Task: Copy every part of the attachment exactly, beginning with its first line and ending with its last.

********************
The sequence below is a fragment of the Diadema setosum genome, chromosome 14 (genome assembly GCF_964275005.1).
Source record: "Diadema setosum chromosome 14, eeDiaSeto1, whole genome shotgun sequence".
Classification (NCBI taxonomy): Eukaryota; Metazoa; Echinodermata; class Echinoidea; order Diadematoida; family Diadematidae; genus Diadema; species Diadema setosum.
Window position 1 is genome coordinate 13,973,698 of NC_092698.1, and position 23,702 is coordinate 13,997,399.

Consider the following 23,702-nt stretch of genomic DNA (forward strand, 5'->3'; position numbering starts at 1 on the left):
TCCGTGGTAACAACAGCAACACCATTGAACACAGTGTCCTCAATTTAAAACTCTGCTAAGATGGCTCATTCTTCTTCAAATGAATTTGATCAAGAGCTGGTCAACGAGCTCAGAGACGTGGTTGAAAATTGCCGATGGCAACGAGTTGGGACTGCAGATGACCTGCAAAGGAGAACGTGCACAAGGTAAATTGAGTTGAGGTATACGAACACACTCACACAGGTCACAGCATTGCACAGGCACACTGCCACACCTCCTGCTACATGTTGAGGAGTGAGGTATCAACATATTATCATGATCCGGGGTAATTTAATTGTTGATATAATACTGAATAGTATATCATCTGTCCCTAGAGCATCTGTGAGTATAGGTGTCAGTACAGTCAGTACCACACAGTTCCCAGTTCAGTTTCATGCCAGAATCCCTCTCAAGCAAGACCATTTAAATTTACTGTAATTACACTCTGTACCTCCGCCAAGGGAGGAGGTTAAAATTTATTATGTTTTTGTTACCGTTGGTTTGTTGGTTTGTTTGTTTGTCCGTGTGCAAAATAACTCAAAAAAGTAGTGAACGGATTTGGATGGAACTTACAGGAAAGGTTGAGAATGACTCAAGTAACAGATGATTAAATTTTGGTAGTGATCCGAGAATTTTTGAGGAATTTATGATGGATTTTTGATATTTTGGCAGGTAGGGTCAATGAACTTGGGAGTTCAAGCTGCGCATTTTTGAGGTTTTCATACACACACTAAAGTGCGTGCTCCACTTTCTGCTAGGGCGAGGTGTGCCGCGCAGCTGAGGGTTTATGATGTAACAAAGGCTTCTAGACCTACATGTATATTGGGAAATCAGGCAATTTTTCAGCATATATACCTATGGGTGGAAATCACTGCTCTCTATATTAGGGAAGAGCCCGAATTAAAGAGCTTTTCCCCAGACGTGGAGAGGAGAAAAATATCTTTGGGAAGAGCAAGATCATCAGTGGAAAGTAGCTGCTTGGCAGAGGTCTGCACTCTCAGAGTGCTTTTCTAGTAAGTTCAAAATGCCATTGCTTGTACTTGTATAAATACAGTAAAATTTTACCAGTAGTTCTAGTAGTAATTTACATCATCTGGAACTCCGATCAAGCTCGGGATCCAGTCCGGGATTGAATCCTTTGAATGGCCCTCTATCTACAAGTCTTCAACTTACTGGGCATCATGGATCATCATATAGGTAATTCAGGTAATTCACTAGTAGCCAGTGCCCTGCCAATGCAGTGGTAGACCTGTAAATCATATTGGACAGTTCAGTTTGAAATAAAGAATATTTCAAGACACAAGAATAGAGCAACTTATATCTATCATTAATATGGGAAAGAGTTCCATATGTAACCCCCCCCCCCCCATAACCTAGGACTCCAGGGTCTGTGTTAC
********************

The sequence below is a fragment of the Diadema setosum genome, chromosome 14 (genome assembly GCF_964275005.1).
Source record: "Diadema setosum chromosome 14, eeDiaSeto1, whole genome shotgun sequence".
Classification (NCBI taxonomy): Eukaryota; Metazoa; Echinodermata; class Echinoidea; order Diadematoida; family Diadematidae; genus Diadema; species Diadema setosum.
Window position 1 is genome coordinate 13,973,698 of NC_092698.1, and position 23,702 is coordinate 13,997,399.

Consider the following 23,702-nt stretch of genomic DNA (forward strand, 5'->3'; position numbering starts at 1 on the left):
TCCGTGGTAACAACAGCAACACCATTGAACACAGTGTCCTCAATTTAAAACTCTGCTAAGATGGCTCATTCTTCTTCAAATGAATTTGATCAAGAGCTGGTCAACGAGCTCAGAGACGTGGTTGAAAATTGCCGATGGCAACGAGTTGGGACTGCAGATGACCTGCAAAGGAGAACGTGCACAAGGTAAATTGAGTTGAGGTATACGAACACACTCACACAGGTCACAGCATTGCACAGGCACACTGCCACACCTCCTGCTACATGTTGAGGAGTGAGGTATCAACATATTATCATGATCCGGGGTAATTTAATTGTTGATATAATACTGAATAGTATATCATCTGTCCCTAGAGCATCTGTGAGTATAGGTGTCAGTACAGTCAGTACCACACAGTTCCCAGTTCAGTTTCATGCCAGAATCCCTCTCAAGCAAGACCATTTAAATTTACTGTAATTACACTCTGTACCTCCGCCAAGGGAGGAGGTTAAAATTTATTATGTTTTTGTTACCGTTGGTTTGTTGGTTTGTTTGTTTGTCCGTGTGCAAAATAACTCAAAAAAGTAGTGAACGGATTTGGATGGAACTTACAGGAAAGGTTGAGAATGACTCAAGTAACAGATGATTAAATTTTGGTAGTGATCCGAGAATTTTTGAGGAATTTATGATGGATTTTTGATATTTTGGCAGGTAGGGTCAATGAACTTGGGAGTTCAAGCTGCGCATTTTTGAGGTTTTCATACACACACTAAAGTGCGTGCTCCACTTTCTGCTAGGGCGAGGTGTGCCGCGCAGCTGAGGGTTTATGATGTAACAAAGGCTTCTAGACCTACATGTATATTGGGAAATCAGGCAATTTTTCAGCATATATACCTATGGGTGGAAATCACTGCTCTCTATATTAGGGAAGAGCCCGAATTAAAGAGCTTTTCCCCAGACGTGGAGAGGAGAAAAATATCTTTGGGAAGAGCAAGATCATCAGTGGAAAGTAGCTGCTTGGCAGAGGTCTGCACTCTCAGAGTGCTTTTCTAGTAAGTTCAAAATGCCATTGCTTGTACTTGTATAAATACAGTAAAATTTTACCAGTAGTTCTAGTAGTAATTTACATCATCTGGAACTCCGATCAAGCTCGGGATCCAGTCCGGGATTGAATCCTTTGAATGGCCCTCTATCTACAAGTCTTCAACTTACTGGGCATCATGGATCATCATATAGGTAATTCAGGTAATTCACTAGTAGCCAGTGCCCTGCCAATGCAGTGGTAGACCTGTAAATCATATTGGACAGTTCAGTTTGAAATAAAGAATATTTCAAGACACAAGAATAGAGCAACTTATATCTATCATTAATATGGGAAAGAGTTCCATATGTAACCCCCCCCCCCCCATAACCTAGGACTCCAGGGTCTGTGTTAC